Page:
Record type: Thesis (Masters)

Abstract

Nitrous oxide (N2O), the third most important greenhouse gas in terms of
anthropogenic climate forcing, is also one of the most important trace gases in
driving atmospheric chemistry. It is a potent greenhouse gas, having a global
warming potential per mole about 300 times that of carbon dioxide, and it is an
intermediate in the destruction of stratospheric ozone. Unfortunately, the N2O global
budget, and in particular the cause of its steady rise over the past century, is not well
defined. The natural and anthropogenic sources for its increase are probably not all
identified and certainly not well quantified. Recent studies show that when estuarine
and coastal regions are included in the global N2O budget, a considerable portion of
the global marine N2O flux is from estuarine and coastal regions, mainly due to high
emissions from estuaries. To examine the contribution of estuaries to N2O emissions,
nitrous oxide concentrations in the water were measured by gas chromatography on
a monthly basis in the River Itchen and Itchen Estuary - UK, from November 2001 to
December 2002. Water column concentrations of N2O in both, river and estuary were
supersaturated with respect to air (mean saturation 325% and 162%, respectively),
indicating that they were sources of N2O to the atmosphere. High N2O
concentrations in the river appear related to high concentrations in the groundwater.
Highest N2O concentrations in the estuary were generally observed at lower salinities
(up to 79nM and saturation = 679%) when compared with concentrations at the high
salinity (average saturation = 87%). Nitrite had the strongest correlation with N2O for
all surveys (r=0.78; p<0.05), suggesting that nitrite is linked to nitrous oxide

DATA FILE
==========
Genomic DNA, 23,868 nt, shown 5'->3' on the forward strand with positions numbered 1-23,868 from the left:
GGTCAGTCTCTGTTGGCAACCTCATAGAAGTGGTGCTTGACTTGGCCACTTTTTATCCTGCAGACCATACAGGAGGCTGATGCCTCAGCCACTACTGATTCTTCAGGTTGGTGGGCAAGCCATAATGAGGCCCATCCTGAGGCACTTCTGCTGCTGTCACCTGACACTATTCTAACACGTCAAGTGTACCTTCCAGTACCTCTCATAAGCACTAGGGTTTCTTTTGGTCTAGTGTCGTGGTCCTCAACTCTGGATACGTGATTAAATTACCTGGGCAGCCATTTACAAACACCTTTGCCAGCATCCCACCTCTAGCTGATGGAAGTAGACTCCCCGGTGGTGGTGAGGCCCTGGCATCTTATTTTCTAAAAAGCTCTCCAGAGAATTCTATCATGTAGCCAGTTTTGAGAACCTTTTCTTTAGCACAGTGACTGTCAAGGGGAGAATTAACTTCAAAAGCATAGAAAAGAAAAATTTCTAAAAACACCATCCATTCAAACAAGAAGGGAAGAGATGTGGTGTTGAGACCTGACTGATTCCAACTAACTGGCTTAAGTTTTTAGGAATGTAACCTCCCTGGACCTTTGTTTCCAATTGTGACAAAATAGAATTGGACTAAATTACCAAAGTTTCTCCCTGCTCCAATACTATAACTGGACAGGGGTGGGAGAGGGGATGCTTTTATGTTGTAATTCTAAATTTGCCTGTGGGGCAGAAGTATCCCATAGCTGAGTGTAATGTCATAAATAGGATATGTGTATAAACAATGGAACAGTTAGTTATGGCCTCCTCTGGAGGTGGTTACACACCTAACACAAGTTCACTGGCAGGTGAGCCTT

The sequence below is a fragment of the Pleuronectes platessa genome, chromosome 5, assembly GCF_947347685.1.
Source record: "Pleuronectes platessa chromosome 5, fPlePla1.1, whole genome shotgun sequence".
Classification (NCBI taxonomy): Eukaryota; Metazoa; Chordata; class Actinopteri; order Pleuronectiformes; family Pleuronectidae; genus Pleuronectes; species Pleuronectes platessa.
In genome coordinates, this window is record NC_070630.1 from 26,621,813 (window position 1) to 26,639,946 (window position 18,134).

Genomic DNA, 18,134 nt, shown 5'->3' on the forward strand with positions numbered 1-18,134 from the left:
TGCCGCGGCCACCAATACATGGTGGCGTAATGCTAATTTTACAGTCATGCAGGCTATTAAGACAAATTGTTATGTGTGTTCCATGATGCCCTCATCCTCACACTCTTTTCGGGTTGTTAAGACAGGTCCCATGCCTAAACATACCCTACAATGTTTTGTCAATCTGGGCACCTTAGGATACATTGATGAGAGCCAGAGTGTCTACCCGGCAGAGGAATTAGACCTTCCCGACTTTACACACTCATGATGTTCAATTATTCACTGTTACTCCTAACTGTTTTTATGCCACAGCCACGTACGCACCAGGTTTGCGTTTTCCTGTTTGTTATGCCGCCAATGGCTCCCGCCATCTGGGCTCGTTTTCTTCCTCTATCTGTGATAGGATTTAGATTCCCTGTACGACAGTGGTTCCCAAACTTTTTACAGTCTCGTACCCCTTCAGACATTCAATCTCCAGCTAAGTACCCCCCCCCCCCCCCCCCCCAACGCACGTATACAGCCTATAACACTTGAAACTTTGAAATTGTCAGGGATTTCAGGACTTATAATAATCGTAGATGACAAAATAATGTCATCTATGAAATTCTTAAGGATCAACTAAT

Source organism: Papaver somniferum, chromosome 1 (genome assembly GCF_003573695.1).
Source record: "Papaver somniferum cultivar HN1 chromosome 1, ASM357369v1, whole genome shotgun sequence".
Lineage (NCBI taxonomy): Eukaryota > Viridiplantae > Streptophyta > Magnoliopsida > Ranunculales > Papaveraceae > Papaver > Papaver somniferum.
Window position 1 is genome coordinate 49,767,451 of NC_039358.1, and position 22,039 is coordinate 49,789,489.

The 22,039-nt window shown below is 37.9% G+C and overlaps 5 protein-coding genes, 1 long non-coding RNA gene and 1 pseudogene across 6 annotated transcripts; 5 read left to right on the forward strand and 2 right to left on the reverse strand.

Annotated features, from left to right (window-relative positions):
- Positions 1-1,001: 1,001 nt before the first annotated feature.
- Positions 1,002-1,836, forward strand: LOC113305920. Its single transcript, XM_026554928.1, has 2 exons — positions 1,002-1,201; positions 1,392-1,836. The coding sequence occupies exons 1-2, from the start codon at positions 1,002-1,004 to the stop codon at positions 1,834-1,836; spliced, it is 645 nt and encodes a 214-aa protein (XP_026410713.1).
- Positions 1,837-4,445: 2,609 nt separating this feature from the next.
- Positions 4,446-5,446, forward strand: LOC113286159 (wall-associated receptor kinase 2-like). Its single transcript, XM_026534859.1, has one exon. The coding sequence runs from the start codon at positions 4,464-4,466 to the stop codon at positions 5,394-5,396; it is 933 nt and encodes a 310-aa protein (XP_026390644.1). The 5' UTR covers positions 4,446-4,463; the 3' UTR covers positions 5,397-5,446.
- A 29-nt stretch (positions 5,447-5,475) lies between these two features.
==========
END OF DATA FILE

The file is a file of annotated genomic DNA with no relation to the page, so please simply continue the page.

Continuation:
production in estuaries. Fluxes from the River Itchen and Itchen Estuary extrapolated
to the UK systems and compared with other anthropogenic sources of nitrous oxide
to the atmosphere, showed that these systems are significant sources and should be
included in the N2O budget. Incubation experiments were done with sediment
collected from the Itchen Estuary to investigate N2O production. Initial experiments
on a whole core showed the importance of temperature on N2O production, and also
the potentially complicating impact of biological activity. In subsequent experiments,
homogenized and sieved sediment material were used, in which macro benthos
were excluded. N2O fluxes from the sediment were estimated and denitrification was
suggested as the main process producing N2O in the sediments of the incubated
cores.

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More information

Published date: June 2007
Additional Information: 124pp & appendices
Organisations: University of Southampton

Identifiers

Local EPrints ID: 63140
URI: http://eprints.soton.ac.uk/id/eprint/63140
PURE UUID: e15ab5d7-849b-4478-bff4-bf37c6484e1c

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Date deposited: 12 Sep 2008
Last modified: 13 Mar 2019 20:26

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Author: Luciane Veeck

University divisions